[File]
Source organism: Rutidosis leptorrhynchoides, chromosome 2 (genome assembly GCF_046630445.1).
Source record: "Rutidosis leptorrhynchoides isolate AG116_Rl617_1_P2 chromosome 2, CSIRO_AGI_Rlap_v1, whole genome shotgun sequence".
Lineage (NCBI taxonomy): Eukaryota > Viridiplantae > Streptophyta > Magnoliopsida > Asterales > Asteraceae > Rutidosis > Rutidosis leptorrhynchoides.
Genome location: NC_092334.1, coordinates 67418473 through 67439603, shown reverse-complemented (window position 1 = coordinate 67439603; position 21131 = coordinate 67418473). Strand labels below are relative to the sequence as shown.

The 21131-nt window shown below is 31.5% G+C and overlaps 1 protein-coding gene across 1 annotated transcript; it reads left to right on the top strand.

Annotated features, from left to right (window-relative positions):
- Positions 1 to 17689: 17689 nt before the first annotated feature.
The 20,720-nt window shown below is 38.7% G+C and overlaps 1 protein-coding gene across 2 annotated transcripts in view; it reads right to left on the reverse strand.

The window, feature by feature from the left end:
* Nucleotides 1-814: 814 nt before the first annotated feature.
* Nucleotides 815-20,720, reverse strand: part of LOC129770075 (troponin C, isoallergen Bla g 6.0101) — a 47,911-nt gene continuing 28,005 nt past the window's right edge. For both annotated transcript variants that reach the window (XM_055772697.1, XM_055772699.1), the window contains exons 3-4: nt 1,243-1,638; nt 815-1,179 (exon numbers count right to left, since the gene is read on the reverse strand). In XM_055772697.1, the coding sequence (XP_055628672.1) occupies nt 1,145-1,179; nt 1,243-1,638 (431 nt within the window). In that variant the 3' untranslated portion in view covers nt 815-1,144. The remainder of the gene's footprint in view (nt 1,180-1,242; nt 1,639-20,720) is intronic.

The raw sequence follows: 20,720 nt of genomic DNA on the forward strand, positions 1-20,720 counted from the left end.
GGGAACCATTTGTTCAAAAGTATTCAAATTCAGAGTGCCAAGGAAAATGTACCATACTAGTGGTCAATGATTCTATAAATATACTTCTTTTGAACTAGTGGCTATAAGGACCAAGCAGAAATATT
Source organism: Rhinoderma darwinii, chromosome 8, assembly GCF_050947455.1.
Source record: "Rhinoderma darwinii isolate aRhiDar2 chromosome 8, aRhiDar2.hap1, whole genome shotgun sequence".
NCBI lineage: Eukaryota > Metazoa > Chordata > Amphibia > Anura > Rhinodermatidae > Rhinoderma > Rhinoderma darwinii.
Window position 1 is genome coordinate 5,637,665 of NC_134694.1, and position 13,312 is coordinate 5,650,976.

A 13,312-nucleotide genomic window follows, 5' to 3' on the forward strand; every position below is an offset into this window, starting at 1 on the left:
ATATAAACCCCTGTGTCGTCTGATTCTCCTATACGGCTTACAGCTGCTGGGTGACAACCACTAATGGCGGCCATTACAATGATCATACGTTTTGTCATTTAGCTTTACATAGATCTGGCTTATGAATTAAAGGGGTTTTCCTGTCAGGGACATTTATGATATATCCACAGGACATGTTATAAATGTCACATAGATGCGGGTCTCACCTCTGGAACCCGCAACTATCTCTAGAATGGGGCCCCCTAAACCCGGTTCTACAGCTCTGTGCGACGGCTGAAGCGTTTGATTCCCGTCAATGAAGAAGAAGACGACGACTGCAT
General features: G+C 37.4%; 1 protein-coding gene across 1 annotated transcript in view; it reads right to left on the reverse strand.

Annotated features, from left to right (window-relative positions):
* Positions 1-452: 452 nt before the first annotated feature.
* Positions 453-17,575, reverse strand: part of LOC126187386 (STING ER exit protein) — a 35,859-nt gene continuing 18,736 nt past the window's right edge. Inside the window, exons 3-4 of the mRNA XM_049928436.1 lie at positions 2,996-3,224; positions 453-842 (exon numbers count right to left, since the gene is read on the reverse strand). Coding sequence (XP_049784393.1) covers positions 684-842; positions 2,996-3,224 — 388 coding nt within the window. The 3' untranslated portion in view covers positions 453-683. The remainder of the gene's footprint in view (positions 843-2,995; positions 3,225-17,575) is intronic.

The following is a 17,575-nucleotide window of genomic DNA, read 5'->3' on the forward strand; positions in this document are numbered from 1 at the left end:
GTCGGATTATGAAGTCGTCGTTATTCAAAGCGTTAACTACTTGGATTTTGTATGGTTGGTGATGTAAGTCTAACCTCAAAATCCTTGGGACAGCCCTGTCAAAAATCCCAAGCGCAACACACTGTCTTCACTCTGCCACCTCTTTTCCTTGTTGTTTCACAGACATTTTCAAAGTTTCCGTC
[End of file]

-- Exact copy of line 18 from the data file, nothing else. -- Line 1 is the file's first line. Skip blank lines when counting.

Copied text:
A 13,312-nucleotide genomic window follows, 5' to 3' on the forward strand; every position below is an offset into this window, starting at 1 on the left: